An oil shale company that counts Rupert Murdoch as both a key investor and member of its "strategic advisory board" is standing by the embattled News Corp. chairman as public outrage grows over allegations that his British tabloids illegally hacked the voicemails of thousands of people and bribed the police.
"Rupert Murdoch is a valued member of Genie Energy's Strategic Advisory Board, and we hope and expect that he will continue in that capacity," Genie Energy chairman Howard Jonas told Media Matters in an emailed statement today.
Last year, News Corp. chairman Rupert Murdoch joined the "Strategic Advisory Board" of Genie Energy, and purchased an equity stake in Genie Oil and Gas, which consists of Genie Energy's interests in oil shale initiatives on federal land in Western Colorado and in Israel's Elah Valley. Genie Energy -- which is a division of IDT Corporation, a global telecommunications company -- has attracted several other high-profile advisers and investors, including former Vice President Dick Cheney, Lord Jacob Rothschild, and Michael Steinhardt, a prominent hedge fund investor and philanthropist.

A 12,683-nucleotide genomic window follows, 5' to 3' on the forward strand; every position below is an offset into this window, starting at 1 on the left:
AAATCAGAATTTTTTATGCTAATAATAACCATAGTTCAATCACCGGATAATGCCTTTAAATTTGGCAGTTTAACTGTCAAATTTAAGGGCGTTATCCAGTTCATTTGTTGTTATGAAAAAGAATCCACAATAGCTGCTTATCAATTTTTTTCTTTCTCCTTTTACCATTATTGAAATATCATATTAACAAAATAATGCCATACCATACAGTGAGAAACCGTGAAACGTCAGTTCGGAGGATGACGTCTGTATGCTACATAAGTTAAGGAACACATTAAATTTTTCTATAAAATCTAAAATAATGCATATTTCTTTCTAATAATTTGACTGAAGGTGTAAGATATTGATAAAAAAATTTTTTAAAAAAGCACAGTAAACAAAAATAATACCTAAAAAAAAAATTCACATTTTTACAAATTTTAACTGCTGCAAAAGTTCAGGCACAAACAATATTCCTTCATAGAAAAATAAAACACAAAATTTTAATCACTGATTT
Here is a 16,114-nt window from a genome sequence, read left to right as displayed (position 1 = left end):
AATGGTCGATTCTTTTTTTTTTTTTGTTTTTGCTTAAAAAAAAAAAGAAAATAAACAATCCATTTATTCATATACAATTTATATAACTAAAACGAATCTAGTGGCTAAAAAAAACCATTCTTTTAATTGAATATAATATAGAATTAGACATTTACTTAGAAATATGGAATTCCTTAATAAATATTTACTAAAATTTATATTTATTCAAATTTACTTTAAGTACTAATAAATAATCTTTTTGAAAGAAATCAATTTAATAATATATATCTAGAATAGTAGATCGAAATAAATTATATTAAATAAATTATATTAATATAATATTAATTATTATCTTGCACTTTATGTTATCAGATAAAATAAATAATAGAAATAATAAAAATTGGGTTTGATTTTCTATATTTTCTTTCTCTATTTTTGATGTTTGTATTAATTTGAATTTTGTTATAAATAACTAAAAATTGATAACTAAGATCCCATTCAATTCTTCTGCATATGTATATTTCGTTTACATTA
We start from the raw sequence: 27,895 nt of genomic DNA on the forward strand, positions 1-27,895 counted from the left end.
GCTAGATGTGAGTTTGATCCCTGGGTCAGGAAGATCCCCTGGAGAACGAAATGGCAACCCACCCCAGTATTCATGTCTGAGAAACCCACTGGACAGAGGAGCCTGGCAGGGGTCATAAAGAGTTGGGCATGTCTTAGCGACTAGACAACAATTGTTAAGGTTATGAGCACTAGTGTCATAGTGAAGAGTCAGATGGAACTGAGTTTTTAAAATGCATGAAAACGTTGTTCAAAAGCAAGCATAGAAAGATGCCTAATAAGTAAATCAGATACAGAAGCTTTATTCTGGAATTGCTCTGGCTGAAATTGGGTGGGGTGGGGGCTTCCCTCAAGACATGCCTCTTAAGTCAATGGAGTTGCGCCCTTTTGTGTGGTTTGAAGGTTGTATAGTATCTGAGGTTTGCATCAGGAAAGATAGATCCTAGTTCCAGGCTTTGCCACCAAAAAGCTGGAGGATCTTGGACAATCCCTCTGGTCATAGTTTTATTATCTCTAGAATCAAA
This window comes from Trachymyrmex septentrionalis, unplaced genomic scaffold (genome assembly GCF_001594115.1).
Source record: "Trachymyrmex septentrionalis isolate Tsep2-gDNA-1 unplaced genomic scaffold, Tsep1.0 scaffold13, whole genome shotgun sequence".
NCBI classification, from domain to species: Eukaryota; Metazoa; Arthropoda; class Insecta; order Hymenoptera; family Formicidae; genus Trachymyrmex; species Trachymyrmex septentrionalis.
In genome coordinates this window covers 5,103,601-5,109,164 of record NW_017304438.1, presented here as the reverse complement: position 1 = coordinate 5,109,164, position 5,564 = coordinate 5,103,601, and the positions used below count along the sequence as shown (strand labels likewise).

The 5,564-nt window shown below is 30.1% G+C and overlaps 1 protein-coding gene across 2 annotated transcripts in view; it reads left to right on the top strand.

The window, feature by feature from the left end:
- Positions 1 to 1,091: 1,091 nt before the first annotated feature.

Media Matters has previously reported that Murdoch's Fox Business Network repeatedly promoted Genie Energy's controversial oil shale venture in Israel without disclosing that Murdoch is one of the project's most prominent investors.
Earlier today, News Corp. abandoned its multi-billion dollar takeover bid for British television broadcaster BSkyB, citing a "difficult" climate.
Murdoch, along with other News Corp. executives, has been asked to testify before Parliament regarding the phone-hacking allegations and is facing multiple investigations in the U.K.
In the U.S., a group of News Corp. shareholders is suing Murdoch and the News Corp. board for mishandling the hacking scandal, and several lawmakers -- both Democratic and Republican -- are calling for inquires into the scandal.
This afternoon, ProPublica reported that members of the Bancroft family, which long-controlled the Wall Street Journal, "say they would not have agreed to sell the prestigious daily to Rupert Murdoch if they had been aware of News International's conduct in the phone-hacking scandal at the time of the deal."
Saudi Prince Alwaleed bin Talal -- the second-largest shareholder in News Corp. through his Kingdom Holding Company -- said on Monday that he would continue to support Murdoch, telling Bloomberg, "We will sell nothing. We are standing by our friends."